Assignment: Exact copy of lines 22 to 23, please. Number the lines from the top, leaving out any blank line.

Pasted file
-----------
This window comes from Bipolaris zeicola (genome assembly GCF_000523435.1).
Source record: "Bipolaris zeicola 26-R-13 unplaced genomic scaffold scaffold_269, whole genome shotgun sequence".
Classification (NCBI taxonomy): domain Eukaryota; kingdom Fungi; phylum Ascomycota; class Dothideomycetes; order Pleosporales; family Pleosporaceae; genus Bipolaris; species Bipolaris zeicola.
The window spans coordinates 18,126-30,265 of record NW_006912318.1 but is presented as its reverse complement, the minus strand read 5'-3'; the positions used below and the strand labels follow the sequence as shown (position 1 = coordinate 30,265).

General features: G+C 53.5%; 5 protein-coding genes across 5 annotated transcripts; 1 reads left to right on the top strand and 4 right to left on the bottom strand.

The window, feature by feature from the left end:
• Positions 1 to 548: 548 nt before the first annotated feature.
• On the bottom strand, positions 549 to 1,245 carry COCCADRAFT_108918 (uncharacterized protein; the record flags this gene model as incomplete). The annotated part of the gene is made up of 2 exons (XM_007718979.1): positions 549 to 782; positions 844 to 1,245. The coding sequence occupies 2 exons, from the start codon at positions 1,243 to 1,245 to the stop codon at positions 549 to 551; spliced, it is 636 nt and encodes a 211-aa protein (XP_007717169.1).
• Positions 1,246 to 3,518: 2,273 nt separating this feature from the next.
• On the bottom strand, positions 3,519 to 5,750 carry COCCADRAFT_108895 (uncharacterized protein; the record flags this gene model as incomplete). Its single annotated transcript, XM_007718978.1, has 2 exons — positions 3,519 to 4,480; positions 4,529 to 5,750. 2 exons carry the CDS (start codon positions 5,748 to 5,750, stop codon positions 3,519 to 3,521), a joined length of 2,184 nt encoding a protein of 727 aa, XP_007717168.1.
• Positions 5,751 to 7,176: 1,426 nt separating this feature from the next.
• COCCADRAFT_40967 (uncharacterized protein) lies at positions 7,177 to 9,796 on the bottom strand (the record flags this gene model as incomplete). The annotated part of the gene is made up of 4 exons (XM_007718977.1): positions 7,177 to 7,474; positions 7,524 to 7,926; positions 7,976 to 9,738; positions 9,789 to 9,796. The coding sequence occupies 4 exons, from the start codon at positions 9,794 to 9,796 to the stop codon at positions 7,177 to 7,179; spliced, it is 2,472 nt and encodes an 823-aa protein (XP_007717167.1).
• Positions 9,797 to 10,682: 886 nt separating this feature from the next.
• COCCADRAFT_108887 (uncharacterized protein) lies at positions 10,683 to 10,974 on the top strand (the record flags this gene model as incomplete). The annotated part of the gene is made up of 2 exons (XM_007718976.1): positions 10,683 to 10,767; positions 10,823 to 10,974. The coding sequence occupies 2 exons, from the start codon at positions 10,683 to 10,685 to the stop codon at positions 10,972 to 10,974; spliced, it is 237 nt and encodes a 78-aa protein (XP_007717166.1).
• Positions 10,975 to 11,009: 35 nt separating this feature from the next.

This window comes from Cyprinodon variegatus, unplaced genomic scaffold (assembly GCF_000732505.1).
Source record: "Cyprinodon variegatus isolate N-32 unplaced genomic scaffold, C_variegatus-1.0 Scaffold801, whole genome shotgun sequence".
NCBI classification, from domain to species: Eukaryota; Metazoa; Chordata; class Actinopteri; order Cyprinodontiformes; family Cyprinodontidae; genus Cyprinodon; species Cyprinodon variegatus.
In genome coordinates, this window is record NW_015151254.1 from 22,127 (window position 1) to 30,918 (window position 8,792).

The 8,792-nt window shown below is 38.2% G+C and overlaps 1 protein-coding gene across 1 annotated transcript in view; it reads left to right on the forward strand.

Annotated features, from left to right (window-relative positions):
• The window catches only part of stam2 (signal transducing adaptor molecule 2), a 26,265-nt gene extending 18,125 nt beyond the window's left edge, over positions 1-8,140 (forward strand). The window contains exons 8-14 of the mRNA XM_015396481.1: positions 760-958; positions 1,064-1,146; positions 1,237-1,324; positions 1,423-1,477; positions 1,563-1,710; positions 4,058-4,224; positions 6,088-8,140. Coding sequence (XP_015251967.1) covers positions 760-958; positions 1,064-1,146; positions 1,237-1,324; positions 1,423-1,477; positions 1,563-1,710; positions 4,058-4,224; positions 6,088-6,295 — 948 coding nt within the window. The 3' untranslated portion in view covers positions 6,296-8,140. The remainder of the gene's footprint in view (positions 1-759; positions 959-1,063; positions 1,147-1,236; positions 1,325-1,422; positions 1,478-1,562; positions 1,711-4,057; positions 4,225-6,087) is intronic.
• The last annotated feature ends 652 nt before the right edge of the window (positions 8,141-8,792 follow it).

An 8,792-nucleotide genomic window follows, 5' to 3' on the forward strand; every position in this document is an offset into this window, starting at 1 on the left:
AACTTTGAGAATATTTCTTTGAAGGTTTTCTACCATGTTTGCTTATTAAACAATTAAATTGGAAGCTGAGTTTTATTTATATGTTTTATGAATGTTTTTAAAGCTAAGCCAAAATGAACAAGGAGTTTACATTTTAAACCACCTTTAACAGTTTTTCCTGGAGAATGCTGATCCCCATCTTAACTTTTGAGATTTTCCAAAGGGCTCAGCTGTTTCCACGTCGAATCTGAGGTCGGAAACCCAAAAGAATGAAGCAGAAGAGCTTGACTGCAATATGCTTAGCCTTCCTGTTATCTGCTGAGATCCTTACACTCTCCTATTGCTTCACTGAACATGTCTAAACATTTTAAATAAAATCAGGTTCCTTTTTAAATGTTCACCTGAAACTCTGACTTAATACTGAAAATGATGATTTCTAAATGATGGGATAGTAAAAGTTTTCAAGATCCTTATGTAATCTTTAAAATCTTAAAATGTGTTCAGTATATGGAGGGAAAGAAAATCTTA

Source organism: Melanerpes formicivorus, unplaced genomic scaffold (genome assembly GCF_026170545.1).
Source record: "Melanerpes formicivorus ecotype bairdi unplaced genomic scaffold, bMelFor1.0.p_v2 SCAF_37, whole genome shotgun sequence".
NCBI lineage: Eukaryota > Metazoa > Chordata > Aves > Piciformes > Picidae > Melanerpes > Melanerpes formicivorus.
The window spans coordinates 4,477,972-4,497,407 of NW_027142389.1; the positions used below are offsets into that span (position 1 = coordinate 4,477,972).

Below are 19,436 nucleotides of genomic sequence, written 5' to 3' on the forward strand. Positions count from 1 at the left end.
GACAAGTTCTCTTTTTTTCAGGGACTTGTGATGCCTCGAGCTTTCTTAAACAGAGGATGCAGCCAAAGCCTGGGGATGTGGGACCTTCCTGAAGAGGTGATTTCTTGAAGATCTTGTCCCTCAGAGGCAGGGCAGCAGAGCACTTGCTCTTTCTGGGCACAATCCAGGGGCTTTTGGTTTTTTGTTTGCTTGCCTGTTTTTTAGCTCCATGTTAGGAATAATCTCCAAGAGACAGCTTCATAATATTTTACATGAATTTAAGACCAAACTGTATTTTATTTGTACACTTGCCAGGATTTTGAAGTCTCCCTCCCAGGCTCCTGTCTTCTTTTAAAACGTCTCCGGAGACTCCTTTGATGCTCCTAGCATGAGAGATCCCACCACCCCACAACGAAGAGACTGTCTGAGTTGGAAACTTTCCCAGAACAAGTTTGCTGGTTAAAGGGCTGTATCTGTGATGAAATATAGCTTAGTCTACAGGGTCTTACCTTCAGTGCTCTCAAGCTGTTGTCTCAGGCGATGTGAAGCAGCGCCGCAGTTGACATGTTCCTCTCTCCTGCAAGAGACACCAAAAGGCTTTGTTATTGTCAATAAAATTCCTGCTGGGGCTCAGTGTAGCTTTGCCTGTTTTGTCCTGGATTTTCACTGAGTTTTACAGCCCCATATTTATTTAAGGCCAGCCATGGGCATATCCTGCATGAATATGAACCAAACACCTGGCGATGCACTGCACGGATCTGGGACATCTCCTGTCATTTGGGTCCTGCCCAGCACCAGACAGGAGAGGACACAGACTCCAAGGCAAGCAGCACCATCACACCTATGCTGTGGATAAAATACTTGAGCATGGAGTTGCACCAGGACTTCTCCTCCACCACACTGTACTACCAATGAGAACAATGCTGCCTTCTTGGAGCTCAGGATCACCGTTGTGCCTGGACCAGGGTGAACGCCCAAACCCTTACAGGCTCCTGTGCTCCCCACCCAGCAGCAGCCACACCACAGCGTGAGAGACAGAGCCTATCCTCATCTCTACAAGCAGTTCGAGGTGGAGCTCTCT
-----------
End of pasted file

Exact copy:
• The window catches only part of stam2 (signal transducing adaptor molecule 2), a 26,265-nt gene extending 18,125 nt beyond the window's left edge, over positions 1-8,140 (forward strand). The window contains exons 8-14 of the mRNA XM_015396481.1: positions 760-958; positions 1,064-1,146; positions 1,237-1,324; positions 1,423-1,477; positions 1,563-1,710; positions 4,058-4,224; positions 6,088-8,140. Coding sequence (XP_015251967.1) covers positions 760-958; positions 1,064-1,146; positions 1,237-1,324; positions 1,423-1,477; positions 1,563-1,710; positions 4,058-4,224; positions 6,088-6,295 — 948 coding nt within the window. The 3' untranslated portion in view covers positions 6,296-8,140. The remainder of the gene's footprint in view (positions 1-759; positions 959-1,063; positions 1,147-1,236; positions 1,325-1,422; positions 1,478-1,562; positions 1,711-4,057; positions 4,225-6,087) is intronic.
• The last annotated feature ends 652 nt before the right edge of the window (positions 8,141-8,792 follow it).